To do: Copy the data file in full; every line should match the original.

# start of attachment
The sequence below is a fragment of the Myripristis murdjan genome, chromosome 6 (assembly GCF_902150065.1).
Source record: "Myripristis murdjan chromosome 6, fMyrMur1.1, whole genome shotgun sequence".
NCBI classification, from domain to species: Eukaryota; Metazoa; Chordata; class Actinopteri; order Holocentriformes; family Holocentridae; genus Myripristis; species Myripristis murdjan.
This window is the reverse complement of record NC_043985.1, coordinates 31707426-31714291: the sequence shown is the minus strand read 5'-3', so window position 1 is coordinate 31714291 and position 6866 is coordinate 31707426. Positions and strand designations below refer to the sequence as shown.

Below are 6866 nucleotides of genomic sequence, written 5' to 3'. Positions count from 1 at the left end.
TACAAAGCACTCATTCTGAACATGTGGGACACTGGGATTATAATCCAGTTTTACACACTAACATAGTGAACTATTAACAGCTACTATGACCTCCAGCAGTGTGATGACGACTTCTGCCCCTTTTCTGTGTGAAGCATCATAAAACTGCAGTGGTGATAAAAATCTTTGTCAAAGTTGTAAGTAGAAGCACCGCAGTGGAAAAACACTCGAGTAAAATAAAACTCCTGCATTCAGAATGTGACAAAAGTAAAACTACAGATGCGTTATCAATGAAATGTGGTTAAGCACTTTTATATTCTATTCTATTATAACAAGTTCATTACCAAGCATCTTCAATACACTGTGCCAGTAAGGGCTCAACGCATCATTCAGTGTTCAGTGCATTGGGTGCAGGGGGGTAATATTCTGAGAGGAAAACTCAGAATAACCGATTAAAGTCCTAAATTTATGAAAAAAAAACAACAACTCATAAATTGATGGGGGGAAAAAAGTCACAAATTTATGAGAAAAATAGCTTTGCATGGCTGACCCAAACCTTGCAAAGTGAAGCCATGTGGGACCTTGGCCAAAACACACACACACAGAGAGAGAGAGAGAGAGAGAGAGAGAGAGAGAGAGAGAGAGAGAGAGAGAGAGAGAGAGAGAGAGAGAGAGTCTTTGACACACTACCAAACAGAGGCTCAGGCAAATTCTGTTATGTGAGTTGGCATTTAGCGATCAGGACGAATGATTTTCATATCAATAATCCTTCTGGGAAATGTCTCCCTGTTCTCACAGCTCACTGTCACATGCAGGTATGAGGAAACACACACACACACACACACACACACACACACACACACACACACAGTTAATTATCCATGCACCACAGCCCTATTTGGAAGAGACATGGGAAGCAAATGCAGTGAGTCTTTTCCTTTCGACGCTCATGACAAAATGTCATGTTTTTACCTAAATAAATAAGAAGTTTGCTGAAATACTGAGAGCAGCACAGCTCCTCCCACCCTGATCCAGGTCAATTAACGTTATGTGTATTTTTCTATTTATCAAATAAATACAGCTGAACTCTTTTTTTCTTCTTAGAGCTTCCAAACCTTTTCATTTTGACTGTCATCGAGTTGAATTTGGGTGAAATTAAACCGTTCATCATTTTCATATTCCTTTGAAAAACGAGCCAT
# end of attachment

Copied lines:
The sequence below is a fragment of the Myripristis murdjan genome, chromosome 6 (assembly GCF_902150065.1).
Source record: "Myripristis murdjan chromosome 6, fMyrMur1.1, whole genome shotgun sequence".
NCBI classification, from domain to species: Eukaryota; Metazoa; Chordata; class Actinopteri; order Holocentriformes; family Holocentridae; genus Myripristis; species Myripristis murdjan.
This window is the reverse complement of record NC_043985.1, coordinates 31707426-31714291: the sequence shown is the minus strand read 5'-3', so window position 1 is coordinate 31714291 and position 6866 is coordinate 31707426. Positions and strand designations below refer to the sequence as shown.

Below are 6866 nucleotides of genomic sequence, written 5' to 3'. Positions count from 1 at the left end.
TACAAAGCACTCATTCTGAACATGTGGGACACTGGGATTATAATCCAGTTTTACACACTAACATAGTGAACTATTAACAGCTACTATGACCTCCAGCAGTGTGATGACGACTTCTGCCCCTTTTCTGTGTGAAGCATCATAAAACTGCAGTGGTGATAAAAATCTTTGTCAAAGTTGTAAGTAGAAGCACCGCAGTGGAAAAACACTCGAGTAAAATAAAACTCCTGCATTCAGAATGTGACAAAAGTAAAACTACAGATGCGTTATCAATGAAATGTGGTTAAGCACTTTTATATTCTATTCTATTATAACAAGTTCATTACCAAGCATCTTCAATACACTGTGCCAGTAAGGGCTCAACGCATCATTCAGTGTTCAGTGCATTGGGTGCAGGGGGGTAATATTCTGAGAGGAAAACTCAGAATAACCGATTAAAGTCCTAAATTTATGAAAAAAAAACAACAACTCATAAATTGATGGGGGGAAAAAAGTCACAAATTTATGAGAAAAATAGCTTTGCATGGCTGACCCAAACCTTGCAAAGTGAAGCCATGTGGGACCTTGGCCAAAACACACACACACAGAGAGAGAGAGAGAGAGAGAGAGAGAGAGAGAGAGAGAGAGAGAGAGAGAGAGAGAGAGAGAGAGAGAGAGTCTTTGACACACTACCAAACAGAGGCTCAGGCAAATTCTGTTATGTGAGTTGGCATTTAGCGATCAGGACGAATGATTTTCATATCAATAATCCTTCTGGGAAATGTCTCCCTGTTCTCACAGCTCACTGTCACATGCAGGTATGAGGAAACACACACACACACACACACACACACACACACACACACACACACAGTTAATTATCCATGCACCACAGCCCTATTTGGAAGAGACATGGGAAGCAAATGCAGTGAGTCTTTTCCTTTCGACGCTCATGACAAAATGTCATGTTTTTACCTAAATAAATAAGAAGTTTGCTGAAATACTGAGAGCAGCACAGCTCCTCCCACCCTGATCCAGGTCAATTAACGTTATGTGTATTTTTCTATTTATCAAATAAATACAGCTGAACTCTTTTTTTCTTCTTAGAGCTTCCAAACCTTTTCATTTTGACTGTCATCGAGTTGAATTTGGGTGAAATTAAACCGTTCATCATTTTCATATTCCTTTGAAAAACGAGCCAT